H7N9: A New Strain of Bird Flu Strikes Again
May 2, 2013

H7N9: A New Strain of Bird Flu Strikes Again

According to redOrbit, a new strain of bird flu is on the rise in China. It is called H7N9, and is particularly dangerous. As of last week, this bird flu had infected more than 100 people in China with 23 of these dying from the flu. Another redOrbit report stated that health officials announced a couple of days ago that this bird flu has made its way into China’s Hunan Province as of recently. A 64-year-old woman, who goes by the surname Guan, was confirmed to have contracted the novel bird flu strain.

Now, though, it has made its way out of China and into Taiwan. CNN also reported on the Taiwanese man’s infection explaining that he was a 53-year-old man who regularly traveled back and forth between China’s Jingsu province and Taiwan.

In both the 64-year-old woman’s case and this 53-year-old man’s, both had regular contact with other humans with none of these contracting the H7N9 bird flu from the infected. In fact, both CNN and redOrbit explained that there is no evidence of sustained human-to-human transmission, which means to those of us not in the medical field that thus far it does not seem to be contagious from other humans on a grand level. Mostly, the infections come only from the birds or other sources with limited to no person-to-person transmission.

So, just where did this H7N9 bird flu come from? Well, as redOrbit explained, researchers in China analyzed samples of the H7N9 virus collected from live poultry markets in Shanghai and Anhui where they found that the viruses circulating amongst birds there matched that which has infected humans.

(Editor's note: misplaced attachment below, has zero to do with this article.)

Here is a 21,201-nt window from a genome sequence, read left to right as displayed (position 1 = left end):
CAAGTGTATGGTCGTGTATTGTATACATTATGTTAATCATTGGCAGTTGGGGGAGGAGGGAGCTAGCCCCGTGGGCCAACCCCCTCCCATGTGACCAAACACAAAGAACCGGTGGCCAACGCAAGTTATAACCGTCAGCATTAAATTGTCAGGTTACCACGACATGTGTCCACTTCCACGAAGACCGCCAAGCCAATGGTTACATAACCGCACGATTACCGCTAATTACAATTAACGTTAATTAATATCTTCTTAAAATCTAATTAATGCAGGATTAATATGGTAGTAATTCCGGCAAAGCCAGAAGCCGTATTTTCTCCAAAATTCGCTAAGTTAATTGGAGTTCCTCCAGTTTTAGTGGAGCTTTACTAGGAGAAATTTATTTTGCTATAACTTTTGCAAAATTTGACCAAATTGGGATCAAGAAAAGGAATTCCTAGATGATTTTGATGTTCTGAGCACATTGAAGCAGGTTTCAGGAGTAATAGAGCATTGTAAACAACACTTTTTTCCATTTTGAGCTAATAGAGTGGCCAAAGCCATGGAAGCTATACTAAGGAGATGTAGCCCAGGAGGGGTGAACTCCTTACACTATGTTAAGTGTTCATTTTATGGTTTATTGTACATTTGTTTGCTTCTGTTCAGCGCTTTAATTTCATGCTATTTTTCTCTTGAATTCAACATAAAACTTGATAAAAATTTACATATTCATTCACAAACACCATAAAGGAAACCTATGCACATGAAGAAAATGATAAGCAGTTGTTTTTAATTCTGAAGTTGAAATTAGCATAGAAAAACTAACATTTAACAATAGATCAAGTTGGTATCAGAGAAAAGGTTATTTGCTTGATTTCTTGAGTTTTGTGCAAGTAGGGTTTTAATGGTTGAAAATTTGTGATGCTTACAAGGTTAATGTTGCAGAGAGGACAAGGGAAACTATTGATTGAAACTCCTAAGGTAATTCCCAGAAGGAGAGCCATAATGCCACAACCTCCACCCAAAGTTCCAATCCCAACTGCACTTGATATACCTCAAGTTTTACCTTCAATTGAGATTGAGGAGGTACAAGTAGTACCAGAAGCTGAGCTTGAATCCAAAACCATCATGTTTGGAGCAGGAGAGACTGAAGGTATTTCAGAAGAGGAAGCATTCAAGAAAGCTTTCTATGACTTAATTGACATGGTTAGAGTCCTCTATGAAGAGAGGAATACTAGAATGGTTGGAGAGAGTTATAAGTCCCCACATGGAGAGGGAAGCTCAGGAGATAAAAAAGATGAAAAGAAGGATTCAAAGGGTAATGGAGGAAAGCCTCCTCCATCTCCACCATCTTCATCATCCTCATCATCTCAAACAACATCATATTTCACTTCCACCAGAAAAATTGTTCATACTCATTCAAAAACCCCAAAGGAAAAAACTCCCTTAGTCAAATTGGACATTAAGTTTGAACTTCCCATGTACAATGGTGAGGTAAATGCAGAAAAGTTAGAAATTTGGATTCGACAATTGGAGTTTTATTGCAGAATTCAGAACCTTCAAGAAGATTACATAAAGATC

Dr. Keiji Fukuda, with the World Health Organization (WHO), recently explained that this bird flu strain is one of the most lethal seen. For that reason, China sent samples to the US Centers for Disease Control and Prevention, which has “shared them with five laboratories to study the virus and develop a vaccine. While the new strain has yet to make the switch to humans infecting humans, the CDC said a vaccine will be important if it does make that leap, hopefully keeping a global pandemic from breaking out. Researchers are worried that this strain may be much better at making that jump than others have in the past.”

The H5N1 bird flu of the mid-2000s infected 622 people and has killed 371 thus far. If this new H7N9 poses a greater danger of a than more than 50 percent death rate, then I would say that we all need to be interested in the progress of this bird flu and the progress of a vaccine.

I have very clear memories of the concern and danger of that first bird flu, H5N1. People were scared to death of the potential of the flu’s infection. I had students coming to class with face masks on, family members avoiding get-togethers under the excuse of protecting themselves, and even watched as news stations and news sites reported on the continued danger and concern. If this new bird flu is even more dangerous, I wonder how the world will react to it.

As I have written before (click here and here to read those), a flu vaccine is one of the best ways to prevent and combat a flu virus. Talking to our health professionals is also important. Stay tuned to redOrbit for more information on the progress of this H7N9 flu, the vaccine, and more.

Image Credit: Photos.com

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Rayshell E. Clapper is an Associate Professor of English at a rural college in Oklahoma where she teaches Creative Writing, Literature, and Composition classes. She has presented her original fiction and non-fiction at several conferences and events including: Scissortail Creative Writing Festival, Howlers and Yawpers Creativity Symposium, Southwest/Texas Pop Culture Association/American Culture Association Regional Conference, and Pop Culture Association/American Culture Association National Conference. Her publications include Cybersoleil Journal, Sugar Mule Literary Magazine, Red Dirt Anthology, Originals, and Oklahoma English Journal. Beyond her written works, she successfully created a writer's group in rural Oklahoma to support burgeoning writers. The written word is her passion, and all she experiences inspires that passion. She hopes to help inspire others through her words.

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